Panhandlers might no longer be able to beg for money at some busy Kennewick intersections, including Highway 395 at Clearwater and Kennewick avenues.
The Kennewick City Council discussed Tuesday creating areas where soliciting money would not be allowed and banning aggressive solicitation.
The areas targeted by the proposed ordinance are ones where Kennewick Police Chief Ken Hohenberg said they receive the most complaints about begging and where there just isn't a safe place for drivers to stop.
Under the proposal, solicitation would be banned within 250 feet of the intersections of Highway 395 and Kennewick Avenue, Highway 395 and Clearwater Avenue and Columbia Drive and Washington Street, said Kelly Walsh, Kennewick assistant city attorney.
"Any solicitation at those corners are dangerous," the chief said.
The ban also would apply within 25 feet of an ATM or a financial institution, on Columbia Center Boulevard between Clearwater and Arrowhead avenues and on 27th Avenue between Highway 395 and South Quillan Street, she said.
Aggressive solicitation, soliciting in those restricted areas and intentionally obstructing vehicle or pedestrian traffic would be considered misdemeanors under the proposal, Walsh said.
"This is another tool in our toolbox as a police officer," Hohenberg said.
Offers to help connect panhandlers to social services often are refused and in most cases, the majority of panhandlers want money, not the food, shelter or bus ticket they are asking for, Hohenberg said.
Some panhandlers have knocked on cars while trying to solicit money, Hohenberg said. That would be considered being aggressive, along with intruding into personal space, continuing to ask for money, following someone and anything that would make a reasonable person feel unsafe, he explained.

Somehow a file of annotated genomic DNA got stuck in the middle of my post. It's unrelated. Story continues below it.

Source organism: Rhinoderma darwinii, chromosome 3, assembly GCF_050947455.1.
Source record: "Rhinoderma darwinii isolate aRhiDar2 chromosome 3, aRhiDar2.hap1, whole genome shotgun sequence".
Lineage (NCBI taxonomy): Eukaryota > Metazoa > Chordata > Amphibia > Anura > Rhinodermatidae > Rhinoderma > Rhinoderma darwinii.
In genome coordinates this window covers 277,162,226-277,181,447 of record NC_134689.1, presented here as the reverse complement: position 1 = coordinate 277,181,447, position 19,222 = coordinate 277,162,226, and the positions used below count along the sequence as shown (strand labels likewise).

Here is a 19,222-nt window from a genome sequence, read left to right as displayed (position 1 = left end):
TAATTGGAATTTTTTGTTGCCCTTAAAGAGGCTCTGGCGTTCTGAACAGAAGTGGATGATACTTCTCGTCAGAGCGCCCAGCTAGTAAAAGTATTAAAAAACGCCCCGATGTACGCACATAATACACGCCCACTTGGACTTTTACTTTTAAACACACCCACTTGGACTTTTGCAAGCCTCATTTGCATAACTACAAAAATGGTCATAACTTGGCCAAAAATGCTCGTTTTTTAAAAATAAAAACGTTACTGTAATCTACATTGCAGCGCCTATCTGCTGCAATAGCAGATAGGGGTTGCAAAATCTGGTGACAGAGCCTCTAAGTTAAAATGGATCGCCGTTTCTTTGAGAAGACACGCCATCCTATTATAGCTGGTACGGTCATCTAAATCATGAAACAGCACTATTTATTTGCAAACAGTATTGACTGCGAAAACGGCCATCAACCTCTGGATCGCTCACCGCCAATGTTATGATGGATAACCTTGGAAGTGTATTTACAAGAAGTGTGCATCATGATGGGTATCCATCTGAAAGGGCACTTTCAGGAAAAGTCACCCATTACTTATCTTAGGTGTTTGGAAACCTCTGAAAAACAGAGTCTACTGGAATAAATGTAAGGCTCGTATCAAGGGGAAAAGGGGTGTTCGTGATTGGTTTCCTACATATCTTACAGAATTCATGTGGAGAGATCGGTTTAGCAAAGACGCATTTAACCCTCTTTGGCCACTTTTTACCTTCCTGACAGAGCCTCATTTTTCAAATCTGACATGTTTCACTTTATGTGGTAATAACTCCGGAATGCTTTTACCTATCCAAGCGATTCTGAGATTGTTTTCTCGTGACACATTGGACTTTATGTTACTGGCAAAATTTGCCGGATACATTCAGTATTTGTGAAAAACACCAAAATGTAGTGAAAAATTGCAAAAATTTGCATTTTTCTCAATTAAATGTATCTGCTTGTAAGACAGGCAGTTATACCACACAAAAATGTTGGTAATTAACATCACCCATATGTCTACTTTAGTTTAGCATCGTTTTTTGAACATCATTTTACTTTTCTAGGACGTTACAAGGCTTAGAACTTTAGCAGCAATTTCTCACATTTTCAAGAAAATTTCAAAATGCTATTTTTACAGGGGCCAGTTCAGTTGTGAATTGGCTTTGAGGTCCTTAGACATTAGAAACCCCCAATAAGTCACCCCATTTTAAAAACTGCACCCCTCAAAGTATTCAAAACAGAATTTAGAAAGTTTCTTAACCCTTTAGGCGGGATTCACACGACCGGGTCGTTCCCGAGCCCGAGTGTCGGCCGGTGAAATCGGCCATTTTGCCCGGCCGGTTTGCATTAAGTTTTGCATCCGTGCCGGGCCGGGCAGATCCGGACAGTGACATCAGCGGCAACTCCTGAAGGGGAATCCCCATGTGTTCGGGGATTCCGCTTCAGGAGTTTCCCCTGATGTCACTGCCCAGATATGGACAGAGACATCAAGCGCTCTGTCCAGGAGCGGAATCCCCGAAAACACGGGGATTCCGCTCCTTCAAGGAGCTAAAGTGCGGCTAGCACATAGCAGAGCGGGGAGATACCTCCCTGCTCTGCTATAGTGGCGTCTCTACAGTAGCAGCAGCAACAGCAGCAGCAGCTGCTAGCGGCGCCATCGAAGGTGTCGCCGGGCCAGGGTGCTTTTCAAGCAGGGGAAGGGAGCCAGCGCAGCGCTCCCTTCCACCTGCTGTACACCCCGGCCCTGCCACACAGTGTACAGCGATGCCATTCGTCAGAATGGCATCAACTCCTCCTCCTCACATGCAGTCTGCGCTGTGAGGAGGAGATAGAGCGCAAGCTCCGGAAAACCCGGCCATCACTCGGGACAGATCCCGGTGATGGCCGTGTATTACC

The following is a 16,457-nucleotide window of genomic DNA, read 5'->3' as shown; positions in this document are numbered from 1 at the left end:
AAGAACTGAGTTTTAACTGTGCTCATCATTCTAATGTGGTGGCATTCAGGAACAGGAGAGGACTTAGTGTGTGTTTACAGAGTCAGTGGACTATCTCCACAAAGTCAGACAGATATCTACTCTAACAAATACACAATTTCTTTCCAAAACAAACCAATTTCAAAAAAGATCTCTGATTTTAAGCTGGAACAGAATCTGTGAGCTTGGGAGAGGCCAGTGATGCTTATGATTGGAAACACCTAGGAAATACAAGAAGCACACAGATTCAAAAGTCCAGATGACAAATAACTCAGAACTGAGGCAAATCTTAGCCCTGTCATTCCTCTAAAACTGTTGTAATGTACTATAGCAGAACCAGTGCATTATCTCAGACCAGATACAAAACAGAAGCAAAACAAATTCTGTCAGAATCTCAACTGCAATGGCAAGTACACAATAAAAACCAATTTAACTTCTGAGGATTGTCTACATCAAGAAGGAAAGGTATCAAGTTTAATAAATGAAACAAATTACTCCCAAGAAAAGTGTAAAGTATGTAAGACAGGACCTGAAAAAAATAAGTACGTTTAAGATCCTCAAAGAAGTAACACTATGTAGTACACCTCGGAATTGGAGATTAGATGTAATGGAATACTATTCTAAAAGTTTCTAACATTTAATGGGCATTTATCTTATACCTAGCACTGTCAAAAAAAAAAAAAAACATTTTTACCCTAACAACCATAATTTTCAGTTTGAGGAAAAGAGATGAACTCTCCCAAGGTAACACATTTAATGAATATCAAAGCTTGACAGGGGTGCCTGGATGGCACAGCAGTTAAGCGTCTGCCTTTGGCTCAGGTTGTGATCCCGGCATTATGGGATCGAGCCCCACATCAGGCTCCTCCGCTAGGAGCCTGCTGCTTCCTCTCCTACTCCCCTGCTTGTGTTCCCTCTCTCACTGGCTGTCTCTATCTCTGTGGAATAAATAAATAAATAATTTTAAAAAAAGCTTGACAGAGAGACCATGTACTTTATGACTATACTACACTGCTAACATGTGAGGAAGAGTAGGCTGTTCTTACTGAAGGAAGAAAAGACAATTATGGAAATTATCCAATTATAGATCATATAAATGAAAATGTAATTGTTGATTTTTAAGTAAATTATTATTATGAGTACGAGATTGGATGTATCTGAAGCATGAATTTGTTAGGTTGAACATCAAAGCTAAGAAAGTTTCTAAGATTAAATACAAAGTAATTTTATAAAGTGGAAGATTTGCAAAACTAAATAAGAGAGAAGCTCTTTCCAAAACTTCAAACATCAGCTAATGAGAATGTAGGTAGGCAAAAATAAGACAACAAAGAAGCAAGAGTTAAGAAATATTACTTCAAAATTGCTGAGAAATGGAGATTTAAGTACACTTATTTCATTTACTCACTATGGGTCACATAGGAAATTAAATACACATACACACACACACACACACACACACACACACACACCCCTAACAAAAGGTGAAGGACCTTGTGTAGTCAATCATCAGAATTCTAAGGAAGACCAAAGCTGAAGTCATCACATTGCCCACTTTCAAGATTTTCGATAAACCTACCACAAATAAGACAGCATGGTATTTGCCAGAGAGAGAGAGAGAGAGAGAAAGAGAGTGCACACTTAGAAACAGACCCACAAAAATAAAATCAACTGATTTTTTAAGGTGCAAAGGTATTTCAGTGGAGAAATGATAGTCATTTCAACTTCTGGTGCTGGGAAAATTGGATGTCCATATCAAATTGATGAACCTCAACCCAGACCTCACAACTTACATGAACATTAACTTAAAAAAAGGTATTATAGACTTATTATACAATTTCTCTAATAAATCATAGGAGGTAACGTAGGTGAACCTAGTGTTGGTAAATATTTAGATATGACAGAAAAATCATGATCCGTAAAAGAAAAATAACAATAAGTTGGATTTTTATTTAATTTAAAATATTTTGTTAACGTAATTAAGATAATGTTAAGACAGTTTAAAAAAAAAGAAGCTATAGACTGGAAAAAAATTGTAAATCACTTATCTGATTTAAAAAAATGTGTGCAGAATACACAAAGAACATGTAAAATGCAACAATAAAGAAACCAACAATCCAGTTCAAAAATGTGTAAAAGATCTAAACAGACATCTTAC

"We have a lot of good spirited, good hearted people who end up giving people money because they are intimidated," he said.
The proposal also should help prevent collisions caused by sudden stopping or solicitors getting hit by vehicles, Hohenberg said.
Drivers get upset when there is a green light and they can't go because a panhandler is in the street getting money from another driver, he said.
Seattle and Spokane have similar ordinances concerning intentional traffic obstruction and aggressive solicitation, Walsh said. Seattle's has been upheld by the state Supreme Court.
The ordinance would not affect activities approved by the city, such as parades, and it would not limit the right to picket or protest, Walsh said.
Kennewick City Councilman Paul Parish said the ordinance is needed.
Other intersections could be added to restricted areas if complaints are received and they seem to be a safety risk, Hohenberg said.
The council may vote on the proposal in March.